You know eating a lot of sugar is bad for your health. Simply speaking: you are what you eat, so what goes into your mouth will eventually make its way through your body. Sugar is no different.
Blood sugar (also known as “blood glucose”) is the concentration of sugar that’s in your blood. It’s used to diagnose prediabetes and diabetes.
What Raises My Blood Sugar?
After a meal, you digest and absorb all the valuable nutrients from food, including carbohydrates, protein, fats, vitamins and minerals. Carbohydrates are found in grains, fruits, vegetables, dairy and desserts. It’s what gets broken down into glucose, and is released into the blood to fuel the brain, muscles and other organs.
Note, all carbohydrates can raise your blood sugar, not just the sugar you sprinkle into your morning coffee!
Why Does My Blood Sugar Matter?
While it’s normal for blood sugar to spike after a meal, the body has checks and balances to keep it in a normal range. Insulin, a hormone released by your pancreas, plays a very important role in keeping your blood sugar numbers within normal range. It is released when your blood sugar rises, and its main action is to help blood glucose enter your cells. (How else will your cells use the glucose for fuel?)
Unfortunately, some individuals can become “insulin resistant,” meaning the insulin is released but it’s not doing its job very effectively, so blood sugar remains high. Over time, this can lead to prediabetes and type 2 diabetes, which are more severe forms of insulin resistance. If uncontrolled, high amounts of glucose in the blood can damage your blood vessels, nerves and kidneys over time.
How Do I Check My Blood Sugar?
Knowing your blood sugar stats helps you understand if you’re at risk for prediabetes and diabetes. Usually, your doctor will check your blood sugar when you do a blood test. There are two ways to check blood sugar:
1. Fasting Blood Sugar
Your blood sugar can vary widely depending on what you eat. This is why fasting blood sugar provides a better baseline measurement. Before taking a measurement, don’t eat or drink anything besides water for at least eight hours. Your doctor will take a small blood sample to determine your fasting blood sugar. If you get an abnormal reading, retest at another time. Blood sugar is also affected by things like stress, sickness and dehydration.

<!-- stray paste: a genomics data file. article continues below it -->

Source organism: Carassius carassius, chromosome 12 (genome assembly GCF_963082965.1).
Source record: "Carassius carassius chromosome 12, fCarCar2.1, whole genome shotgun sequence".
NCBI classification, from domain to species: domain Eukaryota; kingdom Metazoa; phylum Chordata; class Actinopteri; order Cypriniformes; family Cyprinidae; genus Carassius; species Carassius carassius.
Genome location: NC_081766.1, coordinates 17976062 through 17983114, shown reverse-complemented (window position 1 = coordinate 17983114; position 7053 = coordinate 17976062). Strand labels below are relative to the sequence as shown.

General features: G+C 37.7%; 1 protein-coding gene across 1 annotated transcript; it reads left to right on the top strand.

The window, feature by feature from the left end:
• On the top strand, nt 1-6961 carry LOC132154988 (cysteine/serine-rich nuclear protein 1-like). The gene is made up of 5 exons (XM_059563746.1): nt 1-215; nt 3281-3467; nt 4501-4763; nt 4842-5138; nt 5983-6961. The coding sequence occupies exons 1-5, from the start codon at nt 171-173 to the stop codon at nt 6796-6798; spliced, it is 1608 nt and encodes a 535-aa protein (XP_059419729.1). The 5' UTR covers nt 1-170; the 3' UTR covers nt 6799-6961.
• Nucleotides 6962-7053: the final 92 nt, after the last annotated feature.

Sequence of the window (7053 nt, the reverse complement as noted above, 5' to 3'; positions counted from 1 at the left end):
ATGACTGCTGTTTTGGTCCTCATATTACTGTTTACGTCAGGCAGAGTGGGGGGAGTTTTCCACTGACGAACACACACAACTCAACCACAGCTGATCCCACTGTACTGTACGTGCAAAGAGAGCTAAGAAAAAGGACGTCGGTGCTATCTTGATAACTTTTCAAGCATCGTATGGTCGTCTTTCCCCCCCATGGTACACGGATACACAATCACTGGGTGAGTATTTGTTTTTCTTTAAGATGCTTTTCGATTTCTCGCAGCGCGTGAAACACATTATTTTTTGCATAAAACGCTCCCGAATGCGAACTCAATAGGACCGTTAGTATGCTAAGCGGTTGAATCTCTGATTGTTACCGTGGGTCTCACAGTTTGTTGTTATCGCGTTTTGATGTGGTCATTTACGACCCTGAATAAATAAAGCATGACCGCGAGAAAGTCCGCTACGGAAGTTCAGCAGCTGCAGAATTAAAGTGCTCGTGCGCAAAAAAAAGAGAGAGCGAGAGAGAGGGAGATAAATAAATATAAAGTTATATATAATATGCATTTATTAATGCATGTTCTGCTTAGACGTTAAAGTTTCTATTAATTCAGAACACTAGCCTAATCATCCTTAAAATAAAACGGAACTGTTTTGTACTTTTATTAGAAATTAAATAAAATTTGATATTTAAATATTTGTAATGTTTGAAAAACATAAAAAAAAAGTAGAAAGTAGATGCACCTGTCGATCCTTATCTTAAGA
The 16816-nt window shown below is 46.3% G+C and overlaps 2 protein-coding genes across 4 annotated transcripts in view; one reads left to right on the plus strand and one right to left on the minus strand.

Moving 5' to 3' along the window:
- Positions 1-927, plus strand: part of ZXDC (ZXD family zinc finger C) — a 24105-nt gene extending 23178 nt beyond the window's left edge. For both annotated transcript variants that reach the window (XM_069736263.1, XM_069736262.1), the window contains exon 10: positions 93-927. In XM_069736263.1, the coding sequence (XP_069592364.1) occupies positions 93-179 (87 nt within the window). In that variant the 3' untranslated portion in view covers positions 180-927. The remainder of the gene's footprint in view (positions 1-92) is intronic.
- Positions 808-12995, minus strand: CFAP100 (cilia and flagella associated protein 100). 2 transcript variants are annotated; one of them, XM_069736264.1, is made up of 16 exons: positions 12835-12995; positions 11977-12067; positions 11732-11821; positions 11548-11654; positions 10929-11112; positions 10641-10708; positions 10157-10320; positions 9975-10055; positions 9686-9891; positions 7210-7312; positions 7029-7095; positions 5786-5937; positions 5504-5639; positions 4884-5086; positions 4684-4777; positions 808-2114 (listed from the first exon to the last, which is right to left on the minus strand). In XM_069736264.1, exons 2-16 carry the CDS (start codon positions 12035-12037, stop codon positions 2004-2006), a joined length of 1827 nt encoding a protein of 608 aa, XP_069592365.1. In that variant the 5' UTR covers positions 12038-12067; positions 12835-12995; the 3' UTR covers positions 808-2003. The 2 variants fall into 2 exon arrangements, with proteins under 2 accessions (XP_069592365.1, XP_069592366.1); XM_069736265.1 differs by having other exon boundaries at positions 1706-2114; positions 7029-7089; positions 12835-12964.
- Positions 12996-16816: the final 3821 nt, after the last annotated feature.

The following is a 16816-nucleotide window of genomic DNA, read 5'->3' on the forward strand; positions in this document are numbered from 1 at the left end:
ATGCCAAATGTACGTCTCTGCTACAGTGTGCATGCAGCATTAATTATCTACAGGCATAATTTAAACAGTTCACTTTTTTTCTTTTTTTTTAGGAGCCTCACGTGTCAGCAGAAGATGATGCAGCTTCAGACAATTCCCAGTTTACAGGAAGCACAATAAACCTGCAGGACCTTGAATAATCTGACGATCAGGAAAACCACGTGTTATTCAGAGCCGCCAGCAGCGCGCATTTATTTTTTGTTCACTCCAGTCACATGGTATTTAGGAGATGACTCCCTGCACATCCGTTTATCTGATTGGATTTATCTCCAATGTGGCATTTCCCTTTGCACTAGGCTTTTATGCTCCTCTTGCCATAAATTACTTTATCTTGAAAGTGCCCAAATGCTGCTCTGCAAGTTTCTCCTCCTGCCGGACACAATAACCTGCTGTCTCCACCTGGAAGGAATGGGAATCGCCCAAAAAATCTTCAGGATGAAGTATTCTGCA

Here’s what your fasting blood sugar numbers may mean:
|Fasting Blood Sugar (mg/dL)||Result|
2. Hemoglobin A1C (HbA1C)
Don’t let the fancy acronym confuse you! HbA1C, or “glycated hemoglobin,” is simply an average of what your blood sugar has been over the last two to three months.
Hemoglobin is the protein that carries oxygen in your blood. Blood sugar can coat or “glycate” these proteins, hence the name. If your blood sugar is consistently high, a higher percentage of your hemoglobin will be coated. It’s what will show up on your blood test. Here’s what your HbA1C numbers means:
What if My Blood Sugar Is Too High? (+3 Tips)
Healthy adults should screen for blood sugar every one to three years. Only a medical professional can determine if you have prediabetes and type 2 diabetes. If you are diagnosed, your doctor can help you come up with an action plan that may include diet, exercise and medications.
If your blood sugar is in the desired range, here are a few healthful tips to keep it that way:
- Eat plenty of fruits and vegetables. Not only are they packed with valuable vitamins and minerals, but fruits and veggies are also full of fiber. Fiber can help improve your sensitivity to insulin.
- Get to and maintain a normal weight. There is a big connection between your weight and diabetes. Being overweight can make you susceptible to type 2 diabetes. Losing just 5–10% of your body weight can lower this risk by as much as 58%!
- Exercise regularly. Experts recommend about 150 minutes per week of moderately vigorous activity like brisk walking. Exercise can help make you more sensitive to insulin and improve your blood sugar levels.